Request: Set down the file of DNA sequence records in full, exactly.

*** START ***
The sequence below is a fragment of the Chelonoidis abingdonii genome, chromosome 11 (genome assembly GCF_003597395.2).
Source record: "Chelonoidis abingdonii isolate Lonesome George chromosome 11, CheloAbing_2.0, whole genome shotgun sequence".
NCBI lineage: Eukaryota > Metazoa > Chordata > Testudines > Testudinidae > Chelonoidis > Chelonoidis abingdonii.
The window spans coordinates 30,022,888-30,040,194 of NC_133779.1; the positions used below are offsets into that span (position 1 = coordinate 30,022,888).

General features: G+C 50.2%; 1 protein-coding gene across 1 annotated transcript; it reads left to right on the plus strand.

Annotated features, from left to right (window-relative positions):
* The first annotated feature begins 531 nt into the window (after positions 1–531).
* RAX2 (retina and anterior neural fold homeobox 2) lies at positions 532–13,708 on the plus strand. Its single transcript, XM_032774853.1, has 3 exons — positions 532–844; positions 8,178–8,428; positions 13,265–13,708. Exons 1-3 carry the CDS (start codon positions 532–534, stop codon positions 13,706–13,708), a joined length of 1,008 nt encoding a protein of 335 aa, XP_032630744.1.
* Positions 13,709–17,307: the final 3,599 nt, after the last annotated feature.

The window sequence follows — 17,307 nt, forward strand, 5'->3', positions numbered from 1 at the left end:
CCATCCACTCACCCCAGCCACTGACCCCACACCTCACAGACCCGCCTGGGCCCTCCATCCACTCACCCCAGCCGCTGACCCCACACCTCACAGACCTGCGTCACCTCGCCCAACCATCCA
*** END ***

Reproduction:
The sequence below is a fragment of the Chelonoidis abingdonii genome, chromosome 11 (genome assembly GCF_003597395.2).
Source record: "Chelonoidis abingdonii isolate Lonesome George chromosome 11, CheloAbing_2.0, whole genome shotgun sequence".
NCBI lineage: Eukaryota > Metazoa > Chordata > Testudines > Testudinidae > Chelonoidis > Chelonoidis abingdonii.
The window spans coordinates 30,022,888-30,040,194 of NC_133779.1; the positions used below are offsets into that span (position 1 = coordinate 30,022,888).

General features: G+C 50.2%; 1 protein-coding gene across 1 annotated transcript; it reads left to right on the plus strand.

Annotated features, from left to right (window-relative positions):
* The first annotated feature begins 531 nt into the window (after positions 1–531).
* RAX2 (retina and anterior neural fold homeobox 2) lies at positions 532–13,708 on the plus strand. Its single transcript, XM_032774853.1, has 3 exons — positions 532–844; positions 8,178–8,428; positions 13,265–13,708. Exons 1-3 carry the CDS (start codon positions 532–534, stop codon positions 13,706–13,708), a joined length of 1,008 nt encoding a protein of 335 aa, XP_032630744.1.
* Positions 13,709–17,307: the final 3,599 nt, after the last annotated feature.

The window sequence follows — 17,307 nt, forward strand, 5'->3', positions numbered from 1 at the left end:
CCATCCACTCACCCCAGCCACTGACCCCACACCTCACAGACCCGCCTGGGCCCTCCATCCACTCACCCCAGCCGCTGACCCCACACCTCACAGACCTGCGTCACCTCGCCCAACCATCCA